Estes Park Trail-Gazette
March 12, 2004
|Fighting Fear with Music
In the United States, people fear Arabs, associating them with movie depictions of terrorists and oil sheiks or silent, veiled women, and, most detrimentally, 9/11. According to Kristina Sophia and Cameron Powers, Arabs are nothing like what most Americans think.
“There is a big fear campaign against Arabic culture,” Powers explained. The American media floods United States citizens with images of angry, militant Muslims, who are always fighting, suicide attacking or throwing bombs.
However, added Sophia, Arabs “are humans like us. They want to take care of their lives and educate their children.” Through their musical efforts, Sophia and Powers are trying to dispel these myths. On Friday, March 19, they will be showing slides, telling stories and playing traditional Arabic instruments and singing songs from the Middle East at the Park Village Playhouse, starting at 7 p.m.
Powers sings and plays the guitar and the “oud,” a short-necked, half pear-shaped, plucked lute of the Arab world, the direct ancestor of the European lute. Oud’s name derives from al-oud Arabic for a branch of wood. Sophia sings, and additional musicians that sometimes travel with Powers and Sophia play instruments such as the “rigg” a tambourine-like percussion instrument and “darabukkah,” an hourglass-shaped drum. When in the United States, the couple plays with Sherefe, a boulder-based group that plays popular dance and folk music from the Balkans, the Middle East, Egypt, Turkey, Greece, Macedonia, Bulgaria and Lebanon.
On their travels, Sophia and Powers don’t attempt to make a political statement, but rather to build bridges between two cultures. “We go over to represent the America that appreciates the Arabic-speaking world their music, their language, their culture and their ancient wisdom,” explained Sophia. The couple then brings their message back to the United States, where in the past year they’ve done nearly 80 shows at which they encourage people to visit Arabic countries.
“If no one goes, the media can continue to perpetuate the myth of dangers,” Sophia explained. American media messages are simply untrue, the couple agrees. “It’s just a tiny percentage of people who are militant,” Sophia said. In fact, the couple agrees that in many cases they feel freer and safer when they leave the United States. “America has the highest crime rate,” Powers explained. And, added Sophia, “Even in Cairo or Damascus, crime rates are very low. Rape and murder are almost unheard of.”
Additionally, the couple says, Arabs have welcomed them into their homes and restaurants, and they have played with crowds on the street regularly. Music is the ultimate icebreaker, the couple says. Although Powers speaks Arabic and Sophia is learning, the music “comes on a heart level” which everyone understands; words aren’t even necessary.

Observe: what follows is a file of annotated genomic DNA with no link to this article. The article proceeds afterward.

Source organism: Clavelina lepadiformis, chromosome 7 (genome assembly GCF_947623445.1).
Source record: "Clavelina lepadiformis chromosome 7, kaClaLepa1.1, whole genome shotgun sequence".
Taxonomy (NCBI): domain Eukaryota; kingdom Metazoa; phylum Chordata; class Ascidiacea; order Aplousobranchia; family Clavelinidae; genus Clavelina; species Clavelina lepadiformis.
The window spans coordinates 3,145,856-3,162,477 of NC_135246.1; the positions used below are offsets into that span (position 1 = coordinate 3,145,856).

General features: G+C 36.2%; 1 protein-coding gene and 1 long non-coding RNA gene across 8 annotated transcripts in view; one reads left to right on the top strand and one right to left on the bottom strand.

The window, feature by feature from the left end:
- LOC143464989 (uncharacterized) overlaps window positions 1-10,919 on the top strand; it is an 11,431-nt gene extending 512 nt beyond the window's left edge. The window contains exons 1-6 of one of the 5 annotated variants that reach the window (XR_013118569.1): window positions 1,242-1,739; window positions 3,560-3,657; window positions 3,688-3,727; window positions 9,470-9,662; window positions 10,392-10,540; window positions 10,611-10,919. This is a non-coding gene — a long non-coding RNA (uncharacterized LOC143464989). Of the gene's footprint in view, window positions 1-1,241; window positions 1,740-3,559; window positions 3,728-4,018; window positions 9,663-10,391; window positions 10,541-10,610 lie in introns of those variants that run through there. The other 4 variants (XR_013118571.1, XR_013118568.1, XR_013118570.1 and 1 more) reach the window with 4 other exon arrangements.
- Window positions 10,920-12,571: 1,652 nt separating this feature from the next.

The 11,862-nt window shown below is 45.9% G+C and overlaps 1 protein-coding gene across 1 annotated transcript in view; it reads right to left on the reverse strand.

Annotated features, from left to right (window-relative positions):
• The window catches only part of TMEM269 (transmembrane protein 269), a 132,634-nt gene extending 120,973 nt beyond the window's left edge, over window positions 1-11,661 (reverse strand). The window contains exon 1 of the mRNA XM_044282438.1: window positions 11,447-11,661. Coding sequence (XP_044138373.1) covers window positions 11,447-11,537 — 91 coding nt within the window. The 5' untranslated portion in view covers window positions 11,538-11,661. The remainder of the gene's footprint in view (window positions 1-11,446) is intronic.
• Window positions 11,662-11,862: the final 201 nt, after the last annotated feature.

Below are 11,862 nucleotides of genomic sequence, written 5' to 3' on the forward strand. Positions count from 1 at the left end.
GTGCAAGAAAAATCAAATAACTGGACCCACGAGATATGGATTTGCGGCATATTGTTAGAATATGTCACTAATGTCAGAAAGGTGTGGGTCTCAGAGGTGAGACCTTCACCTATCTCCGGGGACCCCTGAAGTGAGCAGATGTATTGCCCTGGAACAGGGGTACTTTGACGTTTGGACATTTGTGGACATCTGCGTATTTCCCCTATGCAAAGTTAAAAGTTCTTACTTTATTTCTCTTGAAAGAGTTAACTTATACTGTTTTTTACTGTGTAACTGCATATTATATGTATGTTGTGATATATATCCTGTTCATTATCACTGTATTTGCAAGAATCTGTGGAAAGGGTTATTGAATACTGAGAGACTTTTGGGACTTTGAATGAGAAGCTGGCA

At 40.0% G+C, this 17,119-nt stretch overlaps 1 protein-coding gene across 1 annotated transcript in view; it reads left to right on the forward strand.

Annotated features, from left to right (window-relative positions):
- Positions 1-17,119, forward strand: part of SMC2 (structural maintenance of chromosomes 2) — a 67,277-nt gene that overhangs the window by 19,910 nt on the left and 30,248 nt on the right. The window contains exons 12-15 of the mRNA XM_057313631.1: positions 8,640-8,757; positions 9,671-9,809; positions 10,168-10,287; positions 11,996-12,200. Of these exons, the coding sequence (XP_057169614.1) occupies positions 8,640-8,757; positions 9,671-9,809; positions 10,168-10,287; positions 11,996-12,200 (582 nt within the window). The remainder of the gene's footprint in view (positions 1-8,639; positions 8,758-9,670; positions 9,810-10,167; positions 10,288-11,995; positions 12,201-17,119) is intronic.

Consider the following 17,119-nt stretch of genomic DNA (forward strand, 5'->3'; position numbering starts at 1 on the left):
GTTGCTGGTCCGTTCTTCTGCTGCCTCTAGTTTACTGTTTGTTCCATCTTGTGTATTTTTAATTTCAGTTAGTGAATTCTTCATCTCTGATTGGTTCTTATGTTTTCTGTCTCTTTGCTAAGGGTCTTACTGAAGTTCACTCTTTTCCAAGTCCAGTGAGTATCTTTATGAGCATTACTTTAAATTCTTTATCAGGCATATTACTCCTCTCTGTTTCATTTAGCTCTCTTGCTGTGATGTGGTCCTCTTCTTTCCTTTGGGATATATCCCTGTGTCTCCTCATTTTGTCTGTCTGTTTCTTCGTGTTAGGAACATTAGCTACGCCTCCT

“Singing, talking and having a good time; that’s the world that has opened up to us because we’ve opened our hearts,” she said. “Any American who goes to the Arab world is welcome.” Powers added, “people say ‘we need to see more people like you.’ They drink in the fact that Americans are willing to share rather than telling them what to do. If you’re not wearing a uniform, people totally welcome you.”
Sophia added, “If you travel as we have, you discover the world is at peace. Ninety-nine percent of people are peaceful, and the more you travel the less you become fearful. Once it sinks into your soul, you can breathe and live in peace.”
Sophia and Powers have played music with people in Syria, Jordan and Iraq, and they’ve even played in front of thousands of people at the Cairo Stadium in Egypt in order to raise money for an Egyptian children’s cancer hospital.
“We go over to represent the America that appreciates the Arabic-speaking world, their language, their music, their culture and their ancient wisdom,” explained Sophia. “It’s about building bridges between America and the Arab world.”
For more information on Musical Missions, see www.musicalmissions.com.
Duo masters musical missions
By Lizzy Scully
Cameron Powers first discovered his interest in foreign peoples while on a visit to Andean Villages in Peru in the 1960s and 1970s. Early on he discovered he could build friendships and trust through learning to play their music.
Through the 1970s, Powers received a BA in anthropology and linguistics, took a two-month intensive immersion program in Quechua (the language of indigenous peoples in Peru and Bolivia), learned Tibetan, studied in Greece and created musical instruments, learned Spanish and, all the while, raised his children.
With his band “Sherefe,” Powers began playing and performing Middle Eastern and Balkan music in Boulder. He’s studied with numerous well-known Middle Eastern musicians, and has traveled to Morocco, Turkey and Egypt for more musical education.
In 2000, Kristina Sophia joined forces with Powers and began to sing along with him in his national and international journeys. Sophia has a BA in interarts and music from Naropa Institute, and is a master practitioner of neuro linguistic programming. She has led various vocal workshops and teaches singing and sound healing.
After 9/11, Powers and Sophia noticed that people began to cancel Sherefe’s gigs, associating anything Arab with terrorism. “After 9/11 we noticed we were getting censored,” Powers explained. “So, we took a year to figure out how to re-approach being musicians that played Arabic music.”
Thus was born a renewed interest in continuing with their “musical missions.” November and December 2002, Powers and his partner Kristina Sophia journeyed through the cities and deserts of Jordan, where they played in city parks for locals. They visited Cairo, Baghdad and Amman, where they spoke with refugees and locals. After they finish their most recent travels around the United States, sharing what they have learned, the couple will return to the Middle East.